Although we have had some warm weather in the past week it looks like a change is upon us and we can expect some normal November patterns. This will cause things to get more winter-like than the fine autumn conditions that we have had recently.
The major weather event of the past last week was a significant snowfall at higher elevations over the weekend, with snow turning to rain at lower elevations. Although we have had a few days of fine weather since then it has changed again and along the continental divide of the Rockies and in the Columbias we are seeing rain low down and snow at higher elevations today. Long term forecasts show a mix over the next week, with steadily declining temperatures and gradually increasing snowfall amounts. However, don't expect significant snow to accumulate below treeline.
Lower elevations are dry (when it is not raining). Upper elevations are winter-like.
Snowline is still generally hovering at treeline areas with rapidly increasing amounts as you get into the alpine. There is 60 cm near the divide in the Rockies at 2100 m and a metre at the same elevation in the northern Selkirks. South aspects will have quite a bit less due to solar melting. Some areas of the eastern slopes of the Rockies may have lesser amounts as well.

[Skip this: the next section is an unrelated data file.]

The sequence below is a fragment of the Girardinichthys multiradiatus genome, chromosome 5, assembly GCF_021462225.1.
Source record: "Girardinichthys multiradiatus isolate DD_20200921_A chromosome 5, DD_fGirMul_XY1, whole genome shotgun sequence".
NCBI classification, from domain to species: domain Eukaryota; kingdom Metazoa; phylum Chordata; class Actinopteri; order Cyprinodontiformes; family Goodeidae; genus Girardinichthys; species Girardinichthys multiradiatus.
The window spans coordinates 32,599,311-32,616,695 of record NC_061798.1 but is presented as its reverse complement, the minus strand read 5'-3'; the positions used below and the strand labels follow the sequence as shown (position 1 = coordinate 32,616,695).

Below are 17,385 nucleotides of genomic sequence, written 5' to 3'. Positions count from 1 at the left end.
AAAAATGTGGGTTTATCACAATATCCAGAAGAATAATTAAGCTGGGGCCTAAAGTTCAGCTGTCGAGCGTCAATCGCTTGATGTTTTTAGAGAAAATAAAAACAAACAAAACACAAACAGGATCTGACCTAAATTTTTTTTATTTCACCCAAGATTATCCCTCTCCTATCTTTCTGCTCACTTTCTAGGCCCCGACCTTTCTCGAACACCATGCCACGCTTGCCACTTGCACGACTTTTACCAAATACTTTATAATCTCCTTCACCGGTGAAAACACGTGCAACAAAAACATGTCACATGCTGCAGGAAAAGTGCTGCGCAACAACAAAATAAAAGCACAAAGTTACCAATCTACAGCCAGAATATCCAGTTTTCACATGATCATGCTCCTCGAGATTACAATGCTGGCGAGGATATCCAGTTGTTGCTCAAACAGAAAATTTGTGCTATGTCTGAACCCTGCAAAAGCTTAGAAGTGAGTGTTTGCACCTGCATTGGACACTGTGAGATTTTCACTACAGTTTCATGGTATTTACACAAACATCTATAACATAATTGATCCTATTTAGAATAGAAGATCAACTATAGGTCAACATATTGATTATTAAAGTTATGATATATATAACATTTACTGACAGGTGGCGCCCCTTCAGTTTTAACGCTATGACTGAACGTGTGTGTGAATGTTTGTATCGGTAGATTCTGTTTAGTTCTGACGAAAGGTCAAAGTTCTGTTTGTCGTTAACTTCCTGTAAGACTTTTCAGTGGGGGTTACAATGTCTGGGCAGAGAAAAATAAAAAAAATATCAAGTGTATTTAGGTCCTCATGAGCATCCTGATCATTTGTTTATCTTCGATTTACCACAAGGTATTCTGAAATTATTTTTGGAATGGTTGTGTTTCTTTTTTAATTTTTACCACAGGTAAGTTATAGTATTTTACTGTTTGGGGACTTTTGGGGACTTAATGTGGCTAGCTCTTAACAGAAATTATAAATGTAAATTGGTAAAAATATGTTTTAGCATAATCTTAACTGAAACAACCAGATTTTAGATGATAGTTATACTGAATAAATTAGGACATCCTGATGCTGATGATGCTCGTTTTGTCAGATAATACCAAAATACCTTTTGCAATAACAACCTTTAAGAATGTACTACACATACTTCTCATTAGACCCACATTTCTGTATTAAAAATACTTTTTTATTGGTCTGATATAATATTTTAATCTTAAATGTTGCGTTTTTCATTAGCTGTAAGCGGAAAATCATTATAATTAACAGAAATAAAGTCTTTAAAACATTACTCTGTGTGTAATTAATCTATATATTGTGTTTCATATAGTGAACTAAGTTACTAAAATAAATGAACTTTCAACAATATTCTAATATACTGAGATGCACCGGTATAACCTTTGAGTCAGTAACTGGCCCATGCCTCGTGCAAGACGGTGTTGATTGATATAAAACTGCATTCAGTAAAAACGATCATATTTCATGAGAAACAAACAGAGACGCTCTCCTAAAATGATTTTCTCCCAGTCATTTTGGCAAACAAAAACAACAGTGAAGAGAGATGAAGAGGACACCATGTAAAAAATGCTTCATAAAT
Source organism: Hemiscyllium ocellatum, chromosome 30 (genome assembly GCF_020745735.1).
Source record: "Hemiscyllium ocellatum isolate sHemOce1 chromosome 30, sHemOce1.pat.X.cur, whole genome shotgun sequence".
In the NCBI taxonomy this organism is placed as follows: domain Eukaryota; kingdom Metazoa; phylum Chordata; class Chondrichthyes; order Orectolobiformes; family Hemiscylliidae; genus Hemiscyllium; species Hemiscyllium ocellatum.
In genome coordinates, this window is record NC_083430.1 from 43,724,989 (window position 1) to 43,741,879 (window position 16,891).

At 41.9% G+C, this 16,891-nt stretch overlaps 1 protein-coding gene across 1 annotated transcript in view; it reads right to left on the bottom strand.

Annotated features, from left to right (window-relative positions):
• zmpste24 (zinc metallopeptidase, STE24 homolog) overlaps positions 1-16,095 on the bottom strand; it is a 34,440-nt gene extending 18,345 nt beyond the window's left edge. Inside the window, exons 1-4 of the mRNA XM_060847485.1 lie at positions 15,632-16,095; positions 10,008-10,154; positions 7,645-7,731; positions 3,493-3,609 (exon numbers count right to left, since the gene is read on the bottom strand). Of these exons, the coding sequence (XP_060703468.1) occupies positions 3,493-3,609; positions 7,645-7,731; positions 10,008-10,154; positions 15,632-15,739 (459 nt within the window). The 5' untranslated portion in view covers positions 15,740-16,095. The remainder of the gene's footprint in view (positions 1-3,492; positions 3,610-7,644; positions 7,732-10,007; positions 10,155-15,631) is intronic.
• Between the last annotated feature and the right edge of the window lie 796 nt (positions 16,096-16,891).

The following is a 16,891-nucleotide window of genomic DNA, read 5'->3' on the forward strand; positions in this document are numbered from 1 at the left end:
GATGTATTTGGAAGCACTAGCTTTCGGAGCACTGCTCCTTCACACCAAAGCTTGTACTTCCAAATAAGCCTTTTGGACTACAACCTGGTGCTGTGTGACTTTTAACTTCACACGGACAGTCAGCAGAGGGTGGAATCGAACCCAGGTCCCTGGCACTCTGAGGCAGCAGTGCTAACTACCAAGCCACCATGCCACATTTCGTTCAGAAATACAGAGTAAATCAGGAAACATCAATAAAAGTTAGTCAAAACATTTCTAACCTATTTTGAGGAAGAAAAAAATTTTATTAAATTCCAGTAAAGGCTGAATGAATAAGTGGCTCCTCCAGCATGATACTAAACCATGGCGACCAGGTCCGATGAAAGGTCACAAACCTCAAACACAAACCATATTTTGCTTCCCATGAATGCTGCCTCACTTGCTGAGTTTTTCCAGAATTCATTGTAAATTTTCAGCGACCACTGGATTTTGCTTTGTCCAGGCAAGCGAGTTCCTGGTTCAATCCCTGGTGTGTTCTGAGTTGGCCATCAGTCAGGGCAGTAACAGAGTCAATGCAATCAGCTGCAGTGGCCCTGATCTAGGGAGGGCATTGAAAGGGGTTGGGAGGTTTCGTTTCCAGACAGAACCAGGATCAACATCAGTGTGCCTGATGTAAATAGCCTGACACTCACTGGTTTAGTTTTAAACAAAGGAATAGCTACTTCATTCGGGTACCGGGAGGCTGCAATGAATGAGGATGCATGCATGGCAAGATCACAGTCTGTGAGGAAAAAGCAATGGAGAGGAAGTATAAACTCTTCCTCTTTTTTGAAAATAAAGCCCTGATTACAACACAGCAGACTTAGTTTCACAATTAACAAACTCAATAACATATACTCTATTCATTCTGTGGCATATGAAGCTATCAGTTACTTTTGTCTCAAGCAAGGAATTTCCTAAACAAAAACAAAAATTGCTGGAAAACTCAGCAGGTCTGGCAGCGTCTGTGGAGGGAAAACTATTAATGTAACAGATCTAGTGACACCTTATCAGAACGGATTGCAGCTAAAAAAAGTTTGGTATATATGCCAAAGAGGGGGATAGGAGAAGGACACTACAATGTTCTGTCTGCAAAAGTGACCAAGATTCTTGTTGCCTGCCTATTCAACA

Typical fall hazards prevail. Melt-freeze cycles will promote rockfall as it warms up later in the day, some sections of trails are icy for bikers and hikers, and avalanche hazards are the predominant concern above treeline.
An avalanche accident occurred last Monday. Details are sparse but it occurred in an alpine couloir and involved skiers. I suspect it would have been the storm snow from the weekend not bonding well to the melt-freeze crust that would have formed from warm temperatures affecting the early season snowpack.
This interface will continue to be the predominant issue for anyone venturing into higher elevations. And this basal crust will probably be a problem for the entire winter. Start tracking it now so you can make good choices later!
In the Rockies people continue to enjoy shoulder season activities:
- Valley bottom mountain biking is still good when the weather cooperates.
- Hiking will be limited to the valley or popular trails where the snow is packed down but the views are tremendous...when you can see them.
- Rock climbing is enjoyable on south facing valley bottom venues on clear afternoons.
- Folks are picking away at skiing in a limited fashion in the Rockies.
- Some high elevation north facing waterfall ice is in good shape. Avalanches are a real concern.
- Most scrambling peaks would be a challenge right now, with avalanches and temperature triggered rockfall being the issue.
- There have been reports of good alpine mixed climbing, but continued snowfalls over the next week will require climbers to reevaluate hazards on a daily basis.
Although I haven't heard anything from the Columbias recently, I expect things to be similar there.
It is the time of year to be patient, choose objectives carefully, and wait for real winter to arrive.